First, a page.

The EPA puts the screws to power plants
I’m sure most of you are well aware of the activist stance the Environmental Protection Agency (EPA) has taken, especially under the direction of Lisa Jackson.
Over the last two years, they have proposed some of the most controversial rules and regulations that, even by their own accounting, have the potential of costing American companies tens of billions of dollars.
Unfortunately, too often, the overwhelming number and scope of these regulations results in each individual one being forgotten. I hope to use at least some of these Regulatory Roundups to highlight some of the most harmful EPA regulations.
This week, I want to discuss two recent regulations imposed by the EPA that will have a negative impact on the American economy, job growth, and our already sky-high fuel prices. They are the Utility MACT (Maximum Achievable Control Technology) rule and the Cross-State Air Pollution Rule (CSAPR), also known as the Transport Rule, and they are expected to cost the energy industry an astounding $17.8 billion annually.
Utility MACT Rule
The Utility MACT rule is aimed at the electric utility industry and would establish new standards to limit the amount of mercury, acid gases, and non-mercury metals power plants can release into the air.
If implemented, it is anticipated to affect at least 525 coal and oil-fired power plants throughout the United States, and according to the EPA’s own numbers is expected to cost $10.9 billion per year.
This number makes it one of the most expensive regulations in the history of the EPA.
And even more shocking, that number doesn’t include any indirect costs – such as the expected price increase in consumer electricity and natural gas – associated with it. Many analyses have estimated its total cost is closer to $100 billion.
This high cost is a result of the expensive technology required to comply with the new regulation. While many power plants are beginning to slowly make these changes to their operation, the EPA’s regulation would require they come in full compliance by 2015. And the EPA imposed this extremely costly regulation without a single action by Congress.
CSAPR, finalized in July of this year, would establish emission caps for Eastern states in the United States to assist downwind states in complying with ozone standards.
More specifically, it would replace the EPA’s Clean Air Interstate Rule (CAIR) and require 27 states to make dramatic cuts in power plant emissions that contribute to ozone and/or fine particle pollution in other states.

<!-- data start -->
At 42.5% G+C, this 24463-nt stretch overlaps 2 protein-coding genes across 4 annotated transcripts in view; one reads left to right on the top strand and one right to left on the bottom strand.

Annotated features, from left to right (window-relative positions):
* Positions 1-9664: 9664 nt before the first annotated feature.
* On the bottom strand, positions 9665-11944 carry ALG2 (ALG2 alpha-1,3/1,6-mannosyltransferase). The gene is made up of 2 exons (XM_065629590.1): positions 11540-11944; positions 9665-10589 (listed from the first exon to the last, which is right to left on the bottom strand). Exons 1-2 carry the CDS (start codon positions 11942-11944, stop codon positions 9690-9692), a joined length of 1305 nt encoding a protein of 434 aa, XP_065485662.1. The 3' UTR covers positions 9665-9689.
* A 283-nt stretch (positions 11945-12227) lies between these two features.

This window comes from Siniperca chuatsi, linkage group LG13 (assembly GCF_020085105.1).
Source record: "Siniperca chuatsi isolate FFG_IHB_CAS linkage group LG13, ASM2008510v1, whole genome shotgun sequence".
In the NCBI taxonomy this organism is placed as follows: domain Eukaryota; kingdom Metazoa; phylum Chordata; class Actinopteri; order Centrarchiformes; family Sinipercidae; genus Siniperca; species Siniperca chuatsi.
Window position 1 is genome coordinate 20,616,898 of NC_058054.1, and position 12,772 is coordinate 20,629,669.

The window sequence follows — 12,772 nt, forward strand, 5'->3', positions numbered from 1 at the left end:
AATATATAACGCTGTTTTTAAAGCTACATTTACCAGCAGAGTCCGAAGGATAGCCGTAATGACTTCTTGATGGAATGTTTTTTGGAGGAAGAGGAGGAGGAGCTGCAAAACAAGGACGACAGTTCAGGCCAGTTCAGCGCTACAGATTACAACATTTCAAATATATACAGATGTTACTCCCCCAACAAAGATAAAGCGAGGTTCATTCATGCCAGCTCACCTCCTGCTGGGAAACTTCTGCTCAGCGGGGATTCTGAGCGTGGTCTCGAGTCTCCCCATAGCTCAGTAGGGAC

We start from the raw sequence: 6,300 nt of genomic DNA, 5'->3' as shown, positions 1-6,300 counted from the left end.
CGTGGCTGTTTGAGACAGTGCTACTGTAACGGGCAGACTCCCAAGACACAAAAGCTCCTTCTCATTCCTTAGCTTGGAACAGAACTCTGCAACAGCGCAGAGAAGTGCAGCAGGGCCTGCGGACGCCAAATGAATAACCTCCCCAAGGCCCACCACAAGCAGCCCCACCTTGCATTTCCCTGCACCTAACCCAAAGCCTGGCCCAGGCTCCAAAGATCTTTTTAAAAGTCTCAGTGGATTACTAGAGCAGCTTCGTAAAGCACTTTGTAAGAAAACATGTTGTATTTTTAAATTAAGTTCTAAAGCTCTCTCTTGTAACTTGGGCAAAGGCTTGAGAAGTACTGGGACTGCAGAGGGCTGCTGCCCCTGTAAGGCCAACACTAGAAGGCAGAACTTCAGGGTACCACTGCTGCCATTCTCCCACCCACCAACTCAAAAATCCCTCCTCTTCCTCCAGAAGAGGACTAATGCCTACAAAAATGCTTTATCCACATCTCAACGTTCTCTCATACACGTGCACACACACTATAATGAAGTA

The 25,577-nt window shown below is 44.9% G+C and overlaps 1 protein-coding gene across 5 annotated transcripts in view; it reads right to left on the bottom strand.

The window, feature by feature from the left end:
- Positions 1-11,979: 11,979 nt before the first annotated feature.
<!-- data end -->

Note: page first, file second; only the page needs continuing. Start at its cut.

This rule is expected to impact 1,081 power plants nationwide and will have at least some impact on a majority of the 148 power plants in Georgia. According to the EPA’s own estimates, it is expected to cost $2.8 billion annually.
So, in spite of sulfur emissions being cut by 56 percent since 1980 and nitrogen oxide emissions decreasing by 77 percent since 1990, the EPA plans to move forward with CSAPR.
They have implemented an extremely short deadline for utilities to make modifications to existing equipment – giving them less than six months from the time the regulation was finalized to come into compliance.
The regulation is expected to cost as much as $100 million for a 350-megawatt power plant, and those costs would eventually be passed along to consumers.
Many power plants are in the process of discussing whether or not they will be able to afford compliance with this new regulation and it is anticipated that some will be forced to close their doors.
That jeopardizes our country’s electricity grid, which could have an impact on our national security, and costs American jobs. And once again, this extremely costly regulation was passed without the approval of Congress.
The TRAIN Act
In response to the EPA’s dramatic overreach both with CSAPR and Utility MACT as well as other harmful regulations, the House of Representatives will take up H.R. 2401, the TRAIN Act (Transparency in Regulatory Analysis of Impacts on the Nation Act).
The TRAIN Act establishes a rule that a report on the direct and indirect results of all rules and regulations issued by the EPA is required prior to implementation.
If enacted, this legislation will increase transparency within the regulation process at the EPA and will ensure that proper attention is paid to the total impact regulations may have on the energy industry and on American consumers.
It is expected to pass the House sometime this week, although Senate Democrats are expected to table it immediately rather than allow debate or a vote. I will support the legislation when it comes to the House floor.
Next week, I will address the new rule by the Department of Justice concerning deportation of illegal immigrants. Earlier this summer, the DOJ announced they would review each case to determine if an illegal immigrant should be deported – rather than deporting each illegal immigrant caught inside the United States.
[Rep. Lynn Westmoreland (R-3rd District) was first elected to Congress in 2004 and currently serves on the House Financial Services Committee and the House Permanent Select Committee on Intelligence. His website is www.house.gov/westmoreland. He lives in Grantville.]